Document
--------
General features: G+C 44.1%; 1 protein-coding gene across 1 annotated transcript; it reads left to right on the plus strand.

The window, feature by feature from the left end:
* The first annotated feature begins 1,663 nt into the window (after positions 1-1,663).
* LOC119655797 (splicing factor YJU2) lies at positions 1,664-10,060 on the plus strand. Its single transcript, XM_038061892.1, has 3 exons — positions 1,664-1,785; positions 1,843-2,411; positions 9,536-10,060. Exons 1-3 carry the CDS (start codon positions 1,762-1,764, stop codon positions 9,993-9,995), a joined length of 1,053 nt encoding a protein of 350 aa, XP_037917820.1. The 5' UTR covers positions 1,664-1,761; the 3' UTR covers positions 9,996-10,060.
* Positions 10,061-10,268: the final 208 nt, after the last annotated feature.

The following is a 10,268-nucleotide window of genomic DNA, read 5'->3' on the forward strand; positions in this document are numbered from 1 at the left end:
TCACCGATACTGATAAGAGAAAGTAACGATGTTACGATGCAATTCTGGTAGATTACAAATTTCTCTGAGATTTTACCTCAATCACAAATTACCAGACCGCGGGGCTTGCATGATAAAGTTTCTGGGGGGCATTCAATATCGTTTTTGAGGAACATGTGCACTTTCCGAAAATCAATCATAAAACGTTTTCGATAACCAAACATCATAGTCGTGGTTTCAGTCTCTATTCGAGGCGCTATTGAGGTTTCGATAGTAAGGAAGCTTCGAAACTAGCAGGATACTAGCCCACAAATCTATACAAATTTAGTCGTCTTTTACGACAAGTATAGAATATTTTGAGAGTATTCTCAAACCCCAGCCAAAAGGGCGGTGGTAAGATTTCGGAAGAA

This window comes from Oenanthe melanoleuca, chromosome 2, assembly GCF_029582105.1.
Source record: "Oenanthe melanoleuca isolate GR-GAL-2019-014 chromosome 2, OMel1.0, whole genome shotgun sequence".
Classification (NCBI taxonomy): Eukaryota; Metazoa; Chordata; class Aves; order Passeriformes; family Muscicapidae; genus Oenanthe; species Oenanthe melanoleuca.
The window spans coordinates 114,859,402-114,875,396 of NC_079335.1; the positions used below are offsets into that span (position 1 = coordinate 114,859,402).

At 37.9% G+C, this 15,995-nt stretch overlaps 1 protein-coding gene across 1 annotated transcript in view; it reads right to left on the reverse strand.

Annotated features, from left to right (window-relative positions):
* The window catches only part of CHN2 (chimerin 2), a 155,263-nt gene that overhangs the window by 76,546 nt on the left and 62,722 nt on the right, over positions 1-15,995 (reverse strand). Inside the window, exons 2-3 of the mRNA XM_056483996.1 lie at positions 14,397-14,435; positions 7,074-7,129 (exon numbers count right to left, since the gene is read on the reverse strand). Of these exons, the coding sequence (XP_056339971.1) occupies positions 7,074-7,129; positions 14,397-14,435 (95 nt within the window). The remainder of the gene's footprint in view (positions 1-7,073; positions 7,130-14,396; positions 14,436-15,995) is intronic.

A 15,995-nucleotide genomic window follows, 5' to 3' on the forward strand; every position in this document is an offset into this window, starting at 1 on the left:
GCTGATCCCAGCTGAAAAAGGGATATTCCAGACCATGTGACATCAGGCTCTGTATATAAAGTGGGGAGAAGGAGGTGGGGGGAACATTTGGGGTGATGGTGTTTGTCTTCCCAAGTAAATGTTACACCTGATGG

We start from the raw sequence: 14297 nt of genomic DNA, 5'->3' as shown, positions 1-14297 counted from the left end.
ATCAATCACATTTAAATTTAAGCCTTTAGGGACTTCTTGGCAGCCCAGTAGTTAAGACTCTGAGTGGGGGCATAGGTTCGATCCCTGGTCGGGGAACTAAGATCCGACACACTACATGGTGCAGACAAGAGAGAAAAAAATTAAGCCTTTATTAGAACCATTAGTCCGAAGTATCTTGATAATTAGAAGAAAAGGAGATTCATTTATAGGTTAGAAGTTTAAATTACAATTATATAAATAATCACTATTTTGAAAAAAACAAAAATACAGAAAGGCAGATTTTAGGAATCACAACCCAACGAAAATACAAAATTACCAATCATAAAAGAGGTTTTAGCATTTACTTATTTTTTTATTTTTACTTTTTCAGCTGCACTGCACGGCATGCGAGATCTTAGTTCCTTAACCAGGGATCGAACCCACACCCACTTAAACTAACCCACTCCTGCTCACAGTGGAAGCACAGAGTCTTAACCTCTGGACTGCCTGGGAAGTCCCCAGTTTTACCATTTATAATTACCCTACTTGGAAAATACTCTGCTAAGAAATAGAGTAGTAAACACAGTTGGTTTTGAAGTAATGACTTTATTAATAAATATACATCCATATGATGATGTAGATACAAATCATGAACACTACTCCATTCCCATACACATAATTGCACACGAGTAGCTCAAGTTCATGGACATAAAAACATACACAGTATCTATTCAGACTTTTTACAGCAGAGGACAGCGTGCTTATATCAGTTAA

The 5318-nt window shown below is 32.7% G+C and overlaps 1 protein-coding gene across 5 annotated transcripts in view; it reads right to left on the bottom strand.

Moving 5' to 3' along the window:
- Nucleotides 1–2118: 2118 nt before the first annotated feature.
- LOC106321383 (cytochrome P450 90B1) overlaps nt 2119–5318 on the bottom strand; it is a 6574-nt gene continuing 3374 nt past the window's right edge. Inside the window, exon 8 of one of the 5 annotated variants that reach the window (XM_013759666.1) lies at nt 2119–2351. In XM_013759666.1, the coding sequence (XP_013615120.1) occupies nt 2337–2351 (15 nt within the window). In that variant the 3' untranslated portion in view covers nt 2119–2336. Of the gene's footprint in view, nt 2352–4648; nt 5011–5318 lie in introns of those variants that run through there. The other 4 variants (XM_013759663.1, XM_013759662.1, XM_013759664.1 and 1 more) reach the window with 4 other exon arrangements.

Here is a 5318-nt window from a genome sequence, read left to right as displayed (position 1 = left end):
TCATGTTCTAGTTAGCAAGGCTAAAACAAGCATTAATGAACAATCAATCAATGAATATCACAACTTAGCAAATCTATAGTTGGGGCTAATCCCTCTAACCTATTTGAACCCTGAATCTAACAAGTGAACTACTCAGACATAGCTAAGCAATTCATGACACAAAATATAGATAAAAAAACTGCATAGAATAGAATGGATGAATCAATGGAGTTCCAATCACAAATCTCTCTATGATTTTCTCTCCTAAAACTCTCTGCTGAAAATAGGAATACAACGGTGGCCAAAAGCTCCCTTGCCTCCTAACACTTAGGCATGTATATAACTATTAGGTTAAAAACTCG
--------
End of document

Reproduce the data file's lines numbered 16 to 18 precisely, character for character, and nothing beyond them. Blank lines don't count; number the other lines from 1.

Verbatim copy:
GCTGATCCCAGCTGAAAAAGGGATATTCCAGACCATGTGACATCAGGCTCTGTATATAAAGTGGGGAGAAGGAGGTGGGGGGAACATTTGGGGTGATGGTGTTTGTCTTCCCAAGTAAATGTTACACCTGATGG

We start from the raw sequence: 14297 nt of genomic DNA, 5'->3' as shown, positions 1-14297 counted from the left end.
ATCAATCACATTTAAATTTAAGCCTTTAGGGACTTCTTGGCAGCCCAGTAGTTAAGACTCTGAGTGGGGGCATAGGTTCGATCCCTGGTCGGGGAACTAAGATCCGACACACTACATGGTGCAGACAAGAGAGAAAAAAATTAAGCCTTTATTAGAACCATTAGTCCGAAGTATCTTGATAATTAGAAGAAAAGGAGATTCATTTATAGGTTAGAAGTTTAAATTACAATTATATAAATAATCACTATTTTGAAAAAAACAAAAATACAGAAAGGCAGATTTTAGGAATCACAACCCAACGAAAATACAAAATTACCAATCATAAAAGAGGTTTTAGCATTTACTTATTTTTTTATTTTTACTTTTTCAGCTGCACTGCACGGCATGCGAGATCTTAGTTCCTTAACCAGGGATCGAACCCACACCCACTTAAACTAACCCACTCCTGCTCACAGTGGAAGCACAGAGTCTTAACCTCTGGACTGCCTGGGAAGTCCCCAGTTTTACCATTTATAATTACCCTACTTGGAAAATACTCTGCTAAGAAATAGAGTAGTAAACACAGTTGGTTTTGAAGTAATGACTTTATTAATAAATATACATCCATATGATGATGTAGATACAAATCATGAACACTACTCCATTCCCATACACATAATTGCACACGAGTAGCTCAAGTTCATGGACATAAAAACATACACAGTATCTATTCAGACTTTTTACAGCAGAGGACAGCGTGCTTATATCAGTTAA